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  • mediazioni e arbitrati, risoluzione alternativa delle controversie e servizi di mediazione e arbitrato


    » 08/17/2010, 00.00

    MALAYSIA

    Catholic Church in Malaysia grows, despite Islamic pressure

    Jeremy Lim

    In the Archdiocese of Kota Kinabalu, Catholics are nearly 10% of the population. Many churches increase the number of Masses to cope with the influx of the faithful. Islam is spreading at a faster speed, especially due to social pressure: non-Muslims are considered inferior.

    Kota Kinabalu (AsiaNews) - Catholic community in the Archdiocese of Kota Kinabalu, capital of Sabah, is growing where the faithful are now more than 180 thousand, nearly 10% of the population. Sabah is one of 13 states of Malaysia and is situated in the northern part of Borneo.

    Many churches have increased the number of Sunday Masses, to cope with the influx of the faithful. The church of Stella Maris, for example, decided to celebrate on Sunday a third function in Bahasa Melayu, the local language, along with two others in English.

    Leonard Chin, faithful of the parish, told AsiaNews that "the Catholic population is growing steadily, albeit slowly. We have built new churches and at Easter 80 people were baptized in a parish that has 5 thousand faithful”.

    Alongside the Catholic community, Islam is also spreading: "There are two reasons - Chin continues - for which Muslims are growing more rapidly. On one side they have more children, one the other many members the Kazadan ethnic group, who have been Catholic since the arrival of missionaries in the 19th century, converted for political reasons”.

    In Malaysia, the state religion is Islam, religious freedom is guaranteed by the Constitution, although there are several violations of this right. In fact, says Chin, "many people are inclined to convert to Islam" because of social pressure that is brought to bear on non-Muslims, who are considered inferior.

    Out of a population of 23 million inhabitants, 60.4% in Malaysia are Muslims and only 9.1% are Christians, mostly Catholics. The vast majority of those living on the island of Borneo where the State of Sabah is located.
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    See also

    25/04/2014 MALAYSIA
    Going from Hinduism to Catholic conversion is not a change in religion but a radical change of heart
    This is what Jason Jaysharmah, a Malaysian naval officer of Indian origin, said about his conversion. He encountered Jesus through his future wife, who taught him the basics of the catechism during long phone calls. She is "my book of faith." The forces of truth and love "led me to accept Christ."

    10/04/2007 CHINA
    Thousands are baptised in Beijing, while in Zhejiang two priests are imprisoned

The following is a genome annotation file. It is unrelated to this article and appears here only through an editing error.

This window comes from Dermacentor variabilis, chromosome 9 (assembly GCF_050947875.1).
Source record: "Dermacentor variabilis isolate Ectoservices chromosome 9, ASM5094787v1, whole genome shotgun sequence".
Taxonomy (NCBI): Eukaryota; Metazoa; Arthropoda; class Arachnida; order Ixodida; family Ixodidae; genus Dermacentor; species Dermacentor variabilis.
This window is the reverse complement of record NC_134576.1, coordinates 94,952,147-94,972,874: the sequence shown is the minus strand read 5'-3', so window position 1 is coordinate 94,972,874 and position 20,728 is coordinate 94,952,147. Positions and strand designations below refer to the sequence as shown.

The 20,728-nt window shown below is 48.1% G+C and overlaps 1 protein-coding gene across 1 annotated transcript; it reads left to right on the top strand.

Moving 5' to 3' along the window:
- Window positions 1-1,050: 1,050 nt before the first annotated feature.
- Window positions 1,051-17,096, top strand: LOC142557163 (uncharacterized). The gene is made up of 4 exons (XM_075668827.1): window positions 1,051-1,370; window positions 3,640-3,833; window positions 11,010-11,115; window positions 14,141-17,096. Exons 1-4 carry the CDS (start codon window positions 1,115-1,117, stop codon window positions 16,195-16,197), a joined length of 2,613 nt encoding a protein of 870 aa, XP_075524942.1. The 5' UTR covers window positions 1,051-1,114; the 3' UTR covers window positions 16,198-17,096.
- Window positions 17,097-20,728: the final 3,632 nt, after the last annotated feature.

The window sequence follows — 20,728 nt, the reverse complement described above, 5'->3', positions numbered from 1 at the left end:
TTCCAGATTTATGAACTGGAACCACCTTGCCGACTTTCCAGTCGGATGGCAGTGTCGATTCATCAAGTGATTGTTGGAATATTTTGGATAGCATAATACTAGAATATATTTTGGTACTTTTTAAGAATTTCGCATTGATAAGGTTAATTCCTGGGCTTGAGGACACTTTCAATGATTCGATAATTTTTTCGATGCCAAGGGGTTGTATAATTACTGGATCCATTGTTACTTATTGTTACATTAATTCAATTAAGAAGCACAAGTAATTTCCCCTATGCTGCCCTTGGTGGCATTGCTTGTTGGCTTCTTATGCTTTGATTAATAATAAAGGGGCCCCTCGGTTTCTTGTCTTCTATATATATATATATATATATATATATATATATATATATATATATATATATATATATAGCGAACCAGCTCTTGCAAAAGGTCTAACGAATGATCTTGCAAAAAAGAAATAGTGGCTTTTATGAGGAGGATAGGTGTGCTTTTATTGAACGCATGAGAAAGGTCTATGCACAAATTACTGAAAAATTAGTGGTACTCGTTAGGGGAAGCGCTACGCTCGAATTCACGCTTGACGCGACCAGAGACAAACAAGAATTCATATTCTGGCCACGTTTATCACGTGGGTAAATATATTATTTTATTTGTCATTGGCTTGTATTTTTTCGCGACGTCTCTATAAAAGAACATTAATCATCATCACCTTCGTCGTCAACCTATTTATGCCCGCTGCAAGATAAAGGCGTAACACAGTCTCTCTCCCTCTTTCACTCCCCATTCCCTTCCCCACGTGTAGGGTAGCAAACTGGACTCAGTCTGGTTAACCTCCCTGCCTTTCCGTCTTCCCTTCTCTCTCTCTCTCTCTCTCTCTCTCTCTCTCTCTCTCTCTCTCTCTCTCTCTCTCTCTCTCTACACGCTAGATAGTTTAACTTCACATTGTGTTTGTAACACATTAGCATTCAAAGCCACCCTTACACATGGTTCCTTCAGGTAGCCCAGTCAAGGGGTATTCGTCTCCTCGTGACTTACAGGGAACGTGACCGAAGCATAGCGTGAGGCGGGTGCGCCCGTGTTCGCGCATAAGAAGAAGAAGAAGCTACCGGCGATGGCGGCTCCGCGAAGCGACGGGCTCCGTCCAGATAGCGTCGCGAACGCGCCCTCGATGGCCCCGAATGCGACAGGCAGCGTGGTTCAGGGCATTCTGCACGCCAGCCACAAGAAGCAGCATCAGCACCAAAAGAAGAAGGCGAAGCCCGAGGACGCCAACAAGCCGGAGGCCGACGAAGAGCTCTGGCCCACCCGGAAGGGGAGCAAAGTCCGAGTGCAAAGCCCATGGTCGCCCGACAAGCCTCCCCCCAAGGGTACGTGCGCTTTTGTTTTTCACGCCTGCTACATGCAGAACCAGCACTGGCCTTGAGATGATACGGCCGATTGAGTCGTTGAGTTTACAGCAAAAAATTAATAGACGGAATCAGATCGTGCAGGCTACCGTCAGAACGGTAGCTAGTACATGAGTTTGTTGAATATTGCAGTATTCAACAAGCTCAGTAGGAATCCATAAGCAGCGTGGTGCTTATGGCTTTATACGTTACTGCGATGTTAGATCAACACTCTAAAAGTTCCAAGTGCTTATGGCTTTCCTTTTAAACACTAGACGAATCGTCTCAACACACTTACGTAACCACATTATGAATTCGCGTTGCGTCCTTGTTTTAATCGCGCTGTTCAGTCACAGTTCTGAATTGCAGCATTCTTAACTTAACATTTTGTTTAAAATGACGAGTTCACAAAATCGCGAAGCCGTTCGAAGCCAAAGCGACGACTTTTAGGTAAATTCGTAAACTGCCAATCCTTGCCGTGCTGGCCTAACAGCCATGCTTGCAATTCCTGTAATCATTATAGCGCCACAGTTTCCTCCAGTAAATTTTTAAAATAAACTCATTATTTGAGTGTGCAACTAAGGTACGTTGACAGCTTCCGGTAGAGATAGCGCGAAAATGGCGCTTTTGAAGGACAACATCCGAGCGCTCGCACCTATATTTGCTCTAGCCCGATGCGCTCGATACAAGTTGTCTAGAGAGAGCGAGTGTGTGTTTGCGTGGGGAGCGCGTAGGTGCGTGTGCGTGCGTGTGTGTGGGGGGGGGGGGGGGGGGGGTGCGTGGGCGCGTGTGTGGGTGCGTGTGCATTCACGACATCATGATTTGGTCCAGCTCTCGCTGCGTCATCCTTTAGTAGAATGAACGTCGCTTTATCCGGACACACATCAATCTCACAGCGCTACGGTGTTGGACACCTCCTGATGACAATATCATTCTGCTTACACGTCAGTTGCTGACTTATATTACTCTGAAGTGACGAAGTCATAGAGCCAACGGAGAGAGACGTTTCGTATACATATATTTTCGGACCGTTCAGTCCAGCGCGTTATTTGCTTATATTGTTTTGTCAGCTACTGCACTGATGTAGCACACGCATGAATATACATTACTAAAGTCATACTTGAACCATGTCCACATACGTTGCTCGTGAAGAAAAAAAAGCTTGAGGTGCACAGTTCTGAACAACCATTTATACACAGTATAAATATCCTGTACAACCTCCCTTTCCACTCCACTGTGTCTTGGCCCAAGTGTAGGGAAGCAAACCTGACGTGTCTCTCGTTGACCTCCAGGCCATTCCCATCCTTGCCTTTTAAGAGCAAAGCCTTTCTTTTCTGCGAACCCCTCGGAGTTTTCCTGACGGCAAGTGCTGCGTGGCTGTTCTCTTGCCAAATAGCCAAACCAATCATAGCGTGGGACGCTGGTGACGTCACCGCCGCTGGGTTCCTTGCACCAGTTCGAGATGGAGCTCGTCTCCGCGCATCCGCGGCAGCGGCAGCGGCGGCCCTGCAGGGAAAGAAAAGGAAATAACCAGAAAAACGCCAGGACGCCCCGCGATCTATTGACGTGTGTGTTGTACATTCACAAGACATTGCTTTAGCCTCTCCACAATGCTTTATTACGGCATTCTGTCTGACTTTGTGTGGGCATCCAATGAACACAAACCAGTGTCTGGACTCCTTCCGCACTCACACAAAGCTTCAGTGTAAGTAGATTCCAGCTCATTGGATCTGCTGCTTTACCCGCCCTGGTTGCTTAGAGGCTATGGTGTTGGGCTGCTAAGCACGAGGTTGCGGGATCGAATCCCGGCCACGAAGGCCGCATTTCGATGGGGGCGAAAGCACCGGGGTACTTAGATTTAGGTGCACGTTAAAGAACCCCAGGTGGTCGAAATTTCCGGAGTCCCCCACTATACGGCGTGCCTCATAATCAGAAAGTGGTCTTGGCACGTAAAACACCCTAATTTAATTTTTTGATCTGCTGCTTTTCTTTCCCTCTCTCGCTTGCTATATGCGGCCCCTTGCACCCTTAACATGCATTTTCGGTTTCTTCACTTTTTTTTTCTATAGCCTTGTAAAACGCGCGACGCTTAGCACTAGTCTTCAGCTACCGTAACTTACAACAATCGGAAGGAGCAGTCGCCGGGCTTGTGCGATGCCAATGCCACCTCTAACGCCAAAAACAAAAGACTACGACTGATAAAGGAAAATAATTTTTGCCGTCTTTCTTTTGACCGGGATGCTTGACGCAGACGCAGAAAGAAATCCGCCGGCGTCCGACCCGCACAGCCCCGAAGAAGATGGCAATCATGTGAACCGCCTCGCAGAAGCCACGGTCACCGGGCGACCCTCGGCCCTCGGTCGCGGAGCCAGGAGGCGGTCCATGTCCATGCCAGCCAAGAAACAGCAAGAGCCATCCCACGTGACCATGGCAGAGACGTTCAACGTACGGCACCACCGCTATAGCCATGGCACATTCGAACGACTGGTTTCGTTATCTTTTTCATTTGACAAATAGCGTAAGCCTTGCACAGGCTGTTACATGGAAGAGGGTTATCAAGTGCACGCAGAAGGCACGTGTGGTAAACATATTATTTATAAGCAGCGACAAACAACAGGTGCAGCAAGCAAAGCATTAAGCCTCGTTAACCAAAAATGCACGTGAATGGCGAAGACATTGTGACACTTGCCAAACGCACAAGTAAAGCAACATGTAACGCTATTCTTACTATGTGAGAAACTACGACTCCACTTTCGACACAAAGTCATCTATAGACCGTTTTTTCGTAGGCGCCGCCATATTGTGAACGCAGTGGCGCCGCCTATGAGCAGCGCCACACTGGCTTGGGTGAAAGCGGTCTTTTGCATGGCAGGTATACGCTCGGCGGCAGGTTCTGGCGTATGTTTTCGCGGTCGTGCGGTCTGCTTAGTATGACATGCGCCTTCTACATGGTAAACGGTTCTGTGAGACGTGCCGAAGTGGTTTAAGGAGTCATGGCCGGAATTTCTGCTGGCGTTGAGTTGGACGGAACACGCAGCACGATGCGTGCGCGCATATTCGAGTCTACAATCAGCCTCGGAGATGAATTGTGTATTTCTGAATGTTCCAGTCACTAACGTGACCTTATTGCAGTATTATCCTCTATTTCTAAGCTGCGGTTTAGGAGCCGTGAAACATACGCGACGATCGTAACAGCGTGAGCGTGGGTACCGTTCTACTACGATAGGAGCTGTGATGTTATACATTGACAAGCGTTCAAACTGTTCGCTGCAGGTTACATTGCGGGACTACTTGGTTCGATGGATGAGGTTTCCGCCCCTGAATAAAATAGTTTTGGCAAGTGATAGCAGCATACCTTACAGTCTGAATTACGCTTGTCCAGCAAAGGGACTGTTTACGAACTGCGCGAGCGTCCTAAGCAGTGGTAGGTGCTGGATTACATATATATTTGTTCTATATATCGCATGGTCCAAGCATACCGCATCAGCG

The wave of new conversions makes it difficult to find sufficient godparents. In the interim of the Pope’s long awaited letter to China’s Catholics, the Patriotic Association’s iron fist is felt, particularly in Hebei and Zhejiang.

    09/09/2004 MALAYSIA
    Catholic bishops oppose Islamic state

    Malaysia's complex identity: a Muslim majority tempted by Sharî'a law and a multiracial, secular state that guarantees religious freedom. Catholic Bishops back new, moderate Prime Minister Abdullâh Badawi.



    31/03/2010 INDIA
    Easter baptisms, a right and the life of the Church, Card Gracias says
    The president of the Catholic Bishops’ Conference of India gives AsiaNews his personal Easter reflection. He invites the faithful and the clergy to promote with love and courage the Church’s mission rather than fear conversions.

    17/10/2006 INDIA
    Varanasi: Hindu fundamentalists worried about increasing conversions

    The secretary-general of Rashtriya Swayamsevak Sangh called on the government to stop the trend, "even using force", and announced that the movement will take its own measures. A Catholic activist counters: "They are not worried about a deteriorating society, they are only bothered about non-existent Christian activities".





    Editor's choices

    CHINA - VATICAN
    Vatican silence over Shanghai’s Mgr Ma Daqin causing confusion and controversy

    Bernardo Cervellera

    For some, Mgr Ma’s blog post praising the Patriotic Association and acknowledging his mistakes is nothing but “dirt”. For others, he chose humiliation for the “sake of his diocese”. Many wonder why the Holy See has remained silent about the article’s content and the bishop’s persecution. Some suspect the Vatican views the episode in positive terms. Yet, the Ma Daqin affair raises a major question. Has Benedict XVI’s Letter to Chinese Catholics (which describes the Patriotic Association as “incompatible with Catholic doctrine”) been abolished? If it has, who did it? A journey of compromises without truth is full of risks.


    CHINA – VATICAN
    Mgr Ma Daqin: the text of his “confession”

    Mons. Taddeo Ma Daqin

    Four years after quitting the Chinese Patriotic Catholic Association, the bishop of Shanghai “admits” his faults on his blog, praising the organisation that controls the Church. We publish his article, almost in its entirety. Translation by AsiaNews.


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